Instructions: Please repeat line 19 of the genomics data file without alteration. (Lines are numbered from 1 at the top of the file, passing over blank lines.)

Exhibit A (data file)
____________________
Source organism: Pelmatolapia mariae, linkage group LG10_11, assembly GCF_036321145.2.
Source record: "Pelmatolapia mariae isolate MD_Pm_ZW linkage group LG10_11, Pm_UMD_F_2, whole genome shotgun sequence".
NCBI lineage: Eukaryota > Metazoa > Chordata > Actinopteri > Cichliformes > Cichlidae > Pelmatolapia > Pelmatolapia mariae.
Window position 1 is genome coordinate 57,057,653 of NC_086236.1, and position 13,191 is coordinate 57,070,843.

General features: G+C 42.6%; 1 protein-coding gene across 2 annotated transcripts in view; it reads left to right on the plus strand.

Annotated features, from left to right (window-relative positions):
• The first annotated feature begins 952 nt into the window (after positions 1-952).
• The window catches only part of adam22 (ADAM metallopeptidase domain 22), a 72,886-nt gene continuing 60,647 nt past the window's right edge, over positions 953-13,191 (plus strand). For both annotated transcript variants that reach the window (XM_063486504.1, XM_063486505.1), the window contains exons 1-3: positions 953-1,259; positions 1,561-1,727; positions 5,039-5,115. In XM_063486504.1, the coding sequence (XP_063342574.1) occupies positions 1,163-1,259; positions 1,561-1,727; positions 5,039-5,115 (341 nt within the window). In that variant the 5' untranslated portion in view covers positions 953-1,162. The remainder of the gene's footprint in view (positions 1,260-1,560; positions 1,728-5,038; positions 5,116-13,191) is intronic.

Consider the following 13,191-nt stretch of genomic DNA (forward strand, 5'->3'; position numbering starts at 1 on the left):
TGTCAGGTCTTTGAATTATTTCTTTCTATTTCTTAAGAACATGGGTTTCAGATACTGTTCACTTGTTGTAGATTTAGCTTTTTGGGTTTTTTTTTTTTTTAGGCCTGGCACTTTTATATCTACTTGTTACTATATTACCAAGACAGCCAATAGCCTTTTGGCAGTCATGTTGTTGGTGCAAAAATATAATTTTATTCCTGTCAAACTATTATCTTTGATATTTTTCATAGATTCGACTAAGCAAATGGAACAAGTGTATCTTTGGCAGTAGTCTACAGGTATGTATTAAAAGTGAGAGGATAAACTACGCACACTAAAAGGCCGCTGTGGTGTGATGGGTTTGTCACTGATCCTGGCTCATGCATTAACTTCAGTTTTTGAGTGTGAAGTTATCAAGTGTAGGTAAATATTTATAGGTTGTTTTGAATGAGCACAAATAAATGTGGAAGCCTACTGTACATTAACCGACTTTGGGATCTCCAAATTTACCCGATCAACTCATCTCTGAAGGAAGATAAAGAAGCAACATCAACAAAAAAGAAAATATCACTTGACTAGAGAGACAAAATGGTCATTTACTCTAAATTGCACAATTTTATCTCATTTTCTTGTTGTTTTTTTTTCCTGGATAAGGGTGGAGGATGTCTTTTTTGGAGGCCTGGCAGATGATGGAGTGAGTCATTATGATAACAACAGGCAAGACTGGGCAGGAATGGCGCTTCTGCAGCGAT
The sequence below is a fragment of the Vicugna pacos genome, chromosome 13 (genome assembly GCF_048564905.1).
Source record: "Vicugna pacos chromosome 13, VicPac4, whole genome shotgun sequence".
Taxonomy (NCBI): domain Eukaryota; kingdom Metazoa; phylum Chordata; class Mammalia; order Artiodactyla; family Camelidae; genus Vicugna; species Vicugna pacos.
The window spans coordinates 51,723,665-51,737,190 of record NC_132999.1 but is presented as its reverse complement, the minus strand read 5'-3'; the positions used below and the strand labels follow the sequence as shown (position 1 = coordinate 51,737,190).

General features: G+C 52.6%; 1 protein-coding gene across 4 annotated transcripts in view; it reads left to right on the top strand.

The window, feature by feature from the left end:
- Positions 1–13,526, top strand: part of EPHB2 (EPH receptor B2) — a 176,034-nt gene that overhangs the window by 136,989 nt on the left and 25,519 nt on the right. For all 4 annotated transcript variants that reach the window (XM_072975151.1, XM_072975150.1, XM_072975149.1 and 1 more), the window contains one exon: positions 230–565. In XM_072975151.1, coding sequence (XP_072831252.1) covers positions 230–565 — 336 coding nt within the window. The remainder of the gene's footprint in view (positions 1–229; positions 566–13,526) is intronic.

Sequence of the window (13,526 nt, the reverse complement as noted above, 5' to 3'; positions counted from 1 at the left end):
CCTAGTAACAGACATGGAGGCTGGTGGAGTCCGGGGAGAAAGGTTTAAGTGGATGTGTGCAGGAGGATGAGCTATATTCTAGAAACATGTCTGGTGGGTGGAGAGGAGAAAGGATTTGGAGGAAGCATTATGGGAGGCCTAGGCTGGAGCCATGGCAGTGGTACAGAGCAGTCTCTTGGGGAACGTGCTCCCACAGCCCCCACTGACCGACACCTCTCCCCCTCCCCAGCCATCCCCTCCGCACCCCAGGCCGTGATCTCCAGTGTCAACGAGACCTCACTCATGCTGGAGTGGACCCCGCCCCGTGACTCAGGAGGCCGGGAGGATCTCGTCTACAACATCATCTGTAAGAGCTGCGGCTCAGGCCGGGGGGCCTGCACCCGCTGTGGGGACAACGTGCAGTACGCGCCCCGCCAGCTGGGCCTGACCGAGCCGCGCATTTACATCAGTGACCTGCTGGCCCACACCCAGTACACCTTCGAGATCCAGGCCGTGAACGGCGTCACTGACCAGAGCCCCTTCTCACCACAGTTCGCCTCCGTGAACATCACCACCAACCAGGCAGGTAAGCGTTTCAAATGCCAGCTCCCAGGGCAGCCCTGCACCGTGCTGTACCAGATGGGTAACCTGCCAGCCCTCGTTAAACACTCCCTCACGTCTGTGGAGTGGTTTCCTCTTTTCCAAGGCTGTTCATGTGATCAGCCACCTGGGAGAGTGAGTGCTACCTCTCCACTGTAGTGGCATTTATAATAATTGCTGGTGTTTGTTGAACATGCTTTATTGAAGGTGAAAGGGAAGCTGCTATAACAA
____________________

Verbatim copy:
CCTAGTAACAGACATGGAGGCTGGTGGAGTCCGGGGAGAAAGGTTTAAGTGGATGTGTGCAGGAGGATGAGCTATATTCTAGAAACATGTCTGGTGGGTGGAGAGGAGAAAGGATTTGGAGGAAGCATTATGGGAGGCCTAGGCTGGAGCCATGGCAGTGGTACAGAGCAGTCTCTTGGGGAACGTGCTCCCACAGCCCCCACTGACCGACACCTCTCCCCCTCCCCAGCCATCCCCTCCGCACCCCAGGCCGTGATCTCCAGTGTCAACGAGACCTCACTCATGCTGGAGTGGACCCCGCCCCGTGACTCAGGAGGCCGGGAGGATCTCGTCTACAACATCATCTGTAAGAGCTGCGGCTCAGGCCGGGGGGCCTGCACCCGCTGTGGGGACAACGTGCAGTACGCGCCCCGCCAGCTGGGCCTGACCGAGCCGCGCATTTACATCAGTGACCTGCTGGCCCACACCCAGTACACCTTCGAGATCCAGGCCGTGAACGGCGTCACTGACCAGAGCCCCTTCTCACCACAGTTCGCCTCCGTGAACATCACCACCAACCAGGCAGGTAAGCGTTTCAAATGCCAGCTCCCAGGGCAGCCCTGCACCGTGCTGTACCAGATGGGTAACCTGCCAGCCCTCGTTAAACACTCCCTCACGTCTGTGGAGTGGTTTCCTCTTTTCCAAGGCTGTTCATGTGATCAGCCACCTGGGAGAGTGAGTGCTACCTCTCCACTGTAGTGGCATTTATAATAATTGCTGGTGTTTGTTGAACATGCTTTATTGAAGGTGAAAGGGAAGCTGCTATAACAA